Soon mice everywhere believed that the moon was not made of cheese, and, of course, all the other animals, and the humans, learnt it from the mice. And soon the moon was a full round circle once again.

In fact Guinevere’s plan worked so well that, in a little while people forgot that they’d ever believed that the moon was made of cheese, and started to think it was just a silly story for children. And so it is that, even today, if you were to ask your parents, or your teacher, or a scientist from NASA, what the moon is made of, they’ll probably start talking about rocks, ice and mineral compositions. And, if you tell them it's actually made of cheese, they won't even believe it.

But You and I and Guinevere know the truth.


2 The author would like to emphasize that these are the opinions or the character Guinevere and are in no way condoned by the author. Rats are not evil: they are highly misunderstood creatures and are, for the most part, good natured and kind. Now squirrels on the hand...

Wednesday, November 5, 2014


These are some paintings I just finished for Rose and Sophie to have in their rooms.

Sunday, October 12, 2014

The Turtle who was Pink and the Turtle who was Blue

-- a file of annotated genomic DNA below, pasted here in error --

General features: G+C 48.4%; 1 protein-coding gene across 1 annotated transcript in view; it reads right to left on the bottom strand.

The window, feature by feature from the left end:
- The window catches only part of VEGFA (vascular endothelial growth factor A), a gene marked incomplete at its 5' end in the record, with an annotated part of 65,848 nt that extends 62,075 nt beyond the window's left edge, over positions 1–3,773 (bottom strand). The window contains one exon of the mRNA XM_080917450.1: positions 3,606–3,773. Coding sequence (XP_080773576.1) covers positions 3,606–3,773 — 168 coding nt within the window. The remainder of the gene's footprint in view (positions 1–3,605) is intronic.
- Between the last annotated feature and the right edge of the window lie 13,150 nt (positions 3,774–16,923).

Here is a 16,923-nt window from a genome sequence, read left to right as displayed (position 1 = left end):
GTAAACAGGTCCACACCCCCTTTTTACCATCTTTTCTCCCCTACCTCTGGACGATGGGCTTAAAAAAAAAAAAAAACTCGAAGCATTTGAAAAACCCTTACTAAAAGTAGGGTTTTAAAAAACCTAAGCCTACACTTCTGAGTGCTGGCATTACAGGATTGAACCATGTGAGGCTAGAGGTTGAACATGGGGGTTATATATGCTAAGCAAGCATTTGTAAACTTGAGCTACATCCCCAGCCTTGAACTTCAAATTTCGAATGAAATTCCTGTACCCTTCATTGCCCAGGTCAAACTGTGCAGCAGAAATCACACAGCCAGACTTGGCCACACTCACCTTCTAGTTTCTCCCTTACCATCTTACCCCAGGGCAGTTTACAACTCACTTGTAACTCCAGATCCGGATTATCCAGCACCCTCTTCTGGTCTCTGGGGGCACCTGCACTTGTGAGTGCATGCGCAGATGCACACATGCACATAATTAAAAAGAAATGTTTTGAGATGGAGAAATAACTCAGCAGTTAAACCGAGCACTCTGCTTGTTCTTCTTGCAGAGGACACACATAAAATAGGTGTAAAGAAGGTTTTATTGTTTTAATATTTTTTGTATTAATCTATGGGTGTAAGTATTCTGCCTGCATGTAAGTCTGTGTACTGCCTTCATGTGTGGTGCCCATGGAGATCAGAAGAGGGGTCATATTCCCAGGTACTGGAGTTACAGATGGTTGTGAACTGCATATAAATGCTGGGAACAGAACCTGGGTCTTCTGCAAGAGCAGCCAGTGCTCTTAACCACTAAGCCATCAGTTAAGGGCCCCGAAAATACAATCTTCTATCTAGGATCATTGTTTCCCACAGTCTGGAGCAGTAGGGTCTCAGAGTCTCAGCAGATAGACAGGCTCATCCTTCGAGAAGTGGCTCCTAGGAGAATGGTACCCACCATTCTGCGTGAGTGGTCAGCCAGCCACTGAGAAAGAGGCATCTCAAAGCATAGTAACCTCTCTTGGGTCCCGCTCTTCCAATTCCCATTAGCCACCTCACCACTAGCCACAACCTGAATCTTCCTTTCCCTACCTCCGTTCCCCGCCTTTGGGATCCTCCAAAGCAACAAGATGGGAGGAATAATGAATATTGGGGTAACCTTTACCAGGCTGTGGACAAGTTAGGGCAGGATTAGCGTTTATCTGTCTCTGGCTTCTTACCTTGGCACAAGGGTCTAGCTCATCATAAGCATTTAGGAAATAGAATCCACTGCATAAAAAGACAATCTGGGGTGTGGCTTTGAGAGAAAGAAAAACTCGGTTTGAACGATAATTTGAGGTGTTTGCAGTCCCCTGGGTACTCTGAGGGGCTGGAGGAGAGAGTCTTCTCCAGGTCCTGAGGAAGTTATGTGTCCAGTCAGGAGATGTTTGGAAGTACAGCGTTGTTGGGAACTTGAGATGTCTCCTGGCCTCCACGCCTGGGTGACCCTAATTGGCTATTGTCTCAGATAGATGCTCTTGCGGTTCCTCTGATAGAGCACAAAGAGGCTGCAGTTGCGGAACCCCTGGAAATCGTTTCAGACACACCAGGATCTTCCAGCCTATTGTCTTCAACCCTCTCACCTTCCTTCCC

This morning Sophie asked for a poem and I asked which one she wanted, expecting it to be The Jumblies or something else from Edward Lear. Instead she threw me by asking for a poem about a pink turtle and a blue turtle. I was pretty pleased with what I came up with on the spot, and tried to write it down as soon as I had a chance. I was already having trouble remembering it all, but this was as close as I could get.

Once there was a turtle
and she was very blue
She swam down to the ocean floor
and wondered what to do.

There was another turtle
and she was very pink
She swam into a deep dark cave
so she could have a think.

All the other turtles
who saw them said “Who knew
there are turtles who are pink
and others who are blue.”

The blue turtle went swimming
along the coral reef